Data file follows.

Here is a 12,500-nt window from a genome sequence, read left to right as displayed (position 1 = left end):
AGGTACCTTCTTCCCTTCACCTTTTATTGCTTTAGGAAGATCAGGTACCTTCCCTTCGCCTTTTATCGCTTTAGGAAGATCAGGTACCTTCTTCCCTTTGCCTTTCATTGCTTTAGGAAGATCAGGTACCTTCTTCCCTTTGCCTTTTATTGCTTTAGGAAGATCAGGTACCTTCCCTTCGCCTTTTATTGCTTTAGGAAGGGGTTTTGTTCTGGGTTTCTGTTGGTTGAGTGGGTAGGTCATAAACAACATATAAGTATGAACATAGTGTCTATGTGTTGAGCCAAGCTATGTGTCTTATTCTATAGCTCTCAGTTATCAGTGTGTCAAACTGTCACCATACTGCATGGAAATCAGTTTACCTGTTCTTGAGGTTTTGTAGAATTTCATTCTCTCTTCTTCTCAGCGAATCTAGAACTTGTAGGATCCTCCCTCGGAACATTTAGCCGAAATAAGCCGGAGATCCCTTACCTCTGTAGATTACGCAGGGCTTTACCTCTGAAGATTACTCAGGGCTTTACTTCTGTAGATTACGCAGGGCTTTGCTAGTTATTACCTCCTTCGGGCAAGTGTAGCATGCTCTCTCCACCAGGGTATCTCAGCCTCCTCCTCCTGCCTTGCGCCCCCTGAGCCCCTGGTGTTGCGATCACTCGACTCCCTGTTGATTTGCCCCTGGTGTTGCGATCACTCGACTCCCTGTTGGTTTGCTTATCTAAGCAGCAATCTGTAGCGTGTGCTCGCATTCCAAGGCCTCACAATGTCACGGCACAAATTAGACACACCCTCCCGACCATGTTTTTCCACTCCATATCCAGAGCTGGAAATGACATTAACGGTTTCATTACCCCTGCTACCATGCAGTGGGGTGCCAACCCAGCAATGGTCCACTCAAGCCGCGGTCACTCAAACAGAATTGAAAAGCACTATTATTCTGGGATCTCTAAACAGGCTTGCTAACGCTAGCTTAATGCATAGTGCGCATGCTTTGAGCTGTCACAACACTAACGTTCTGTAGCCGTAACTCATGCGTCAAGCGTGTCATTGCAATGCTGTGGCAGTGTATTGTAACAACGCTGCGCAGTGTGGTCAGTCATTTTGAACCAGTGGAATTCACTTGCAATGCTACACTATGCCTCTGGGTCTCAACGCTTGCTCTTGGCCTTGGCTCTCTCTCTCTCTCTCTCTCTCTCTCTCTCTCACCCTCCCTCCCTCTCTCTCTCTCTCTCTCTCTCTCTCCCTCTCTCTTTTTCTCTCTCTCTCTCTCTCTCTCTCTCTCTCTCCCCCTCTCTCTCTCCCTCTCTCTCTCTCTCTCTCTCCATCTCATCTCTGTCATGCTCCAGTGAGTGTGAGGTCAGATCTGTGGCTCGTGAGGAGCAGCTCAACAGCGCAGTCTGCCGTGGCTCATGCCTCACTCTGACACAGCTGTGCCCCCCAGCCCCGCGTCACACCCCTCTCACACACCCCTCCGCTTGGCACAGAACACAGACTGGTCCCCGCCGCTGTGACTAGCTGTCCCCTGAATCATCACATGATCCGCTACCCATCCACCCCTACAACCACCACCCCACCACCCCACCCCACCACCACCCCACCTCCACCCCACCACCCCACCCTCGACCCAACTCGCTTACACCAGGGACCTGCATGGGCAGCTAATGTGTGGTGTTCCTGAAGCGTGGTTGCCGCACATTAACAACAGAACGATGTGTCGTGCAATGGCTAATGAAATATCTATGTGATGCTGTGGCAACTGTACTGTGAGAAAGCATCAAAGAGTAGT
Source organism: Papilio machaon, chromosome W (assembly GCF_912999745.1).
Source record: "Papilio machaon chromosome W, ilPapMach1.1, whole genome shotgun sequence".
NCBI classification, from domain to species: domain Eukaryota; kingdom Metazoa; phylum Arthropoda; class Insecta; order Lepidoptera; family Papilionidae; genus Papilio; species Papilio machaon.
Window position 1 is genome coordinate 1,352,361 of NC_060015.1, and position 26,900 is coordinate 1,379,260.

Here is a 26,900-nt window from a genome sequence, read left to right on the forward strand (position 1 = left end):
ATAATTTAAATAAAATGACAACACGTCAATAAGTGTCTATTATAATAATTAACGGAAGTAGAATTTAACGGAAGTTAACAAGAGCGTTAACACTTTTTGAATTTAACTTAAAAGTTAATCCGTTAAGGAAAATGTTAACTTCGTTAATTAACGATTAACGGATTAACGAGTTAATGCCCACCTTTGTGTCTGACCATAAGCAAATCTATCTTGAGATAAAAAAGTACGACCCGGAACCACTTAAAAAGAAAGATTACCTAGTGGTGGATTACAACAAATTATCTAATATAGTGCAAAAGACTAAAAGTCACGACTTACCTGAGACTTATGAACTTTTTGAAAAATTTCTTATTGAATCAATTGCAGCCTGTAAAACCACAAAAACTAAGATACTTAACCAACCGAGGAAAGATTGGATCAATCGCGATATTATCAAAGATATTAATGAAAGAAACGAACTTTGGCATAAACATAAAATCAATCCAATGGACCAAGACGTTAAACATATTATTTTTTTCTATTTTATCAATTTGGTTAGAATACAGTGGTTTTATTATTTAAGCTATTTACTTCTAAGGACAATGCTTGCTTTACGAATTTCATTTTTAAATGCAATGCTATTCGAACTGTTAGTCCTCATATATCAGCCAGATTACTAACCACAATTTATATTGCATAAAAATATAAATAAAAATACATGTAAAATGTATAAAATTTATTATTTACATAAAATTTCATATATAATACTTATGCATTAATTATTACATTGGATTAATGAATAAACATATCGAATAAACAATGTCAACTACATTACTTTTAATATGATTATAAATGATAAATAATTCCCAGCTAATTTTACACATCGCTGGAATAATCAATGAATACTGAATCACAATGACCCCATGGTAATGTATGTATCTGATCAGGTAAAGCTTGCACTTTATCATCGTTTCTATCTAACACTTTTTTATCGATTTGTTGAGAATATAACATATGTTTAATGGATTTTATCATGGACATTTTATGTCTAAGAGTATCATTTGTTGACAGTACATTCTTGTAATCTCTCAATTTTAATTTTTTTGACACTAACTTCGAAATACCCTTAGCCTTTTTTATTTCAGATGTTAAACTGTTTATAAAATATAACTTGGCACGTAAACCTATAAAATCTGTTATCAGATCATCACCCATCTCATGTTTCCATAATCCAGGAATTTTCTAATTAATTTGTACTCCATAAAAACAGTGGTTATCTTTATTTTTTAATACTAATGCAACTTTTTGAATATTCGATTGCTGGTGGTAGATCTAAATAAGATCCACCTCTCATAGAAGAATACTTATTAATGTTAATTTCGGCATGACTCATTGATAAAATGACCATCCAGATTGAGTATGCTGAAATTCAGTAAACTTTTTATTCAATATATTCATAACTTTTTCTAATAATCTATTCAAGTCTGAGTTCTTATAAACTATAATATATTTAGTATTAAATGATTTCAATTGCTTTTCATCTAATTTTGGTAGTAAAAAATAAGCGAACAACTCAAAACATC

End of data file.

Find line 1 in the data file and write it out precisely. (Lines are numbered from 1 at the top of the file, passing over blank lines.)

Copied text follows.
Here is a 12,500-nt window from a genome sequence, read left to right as displayed (position 1 = left end):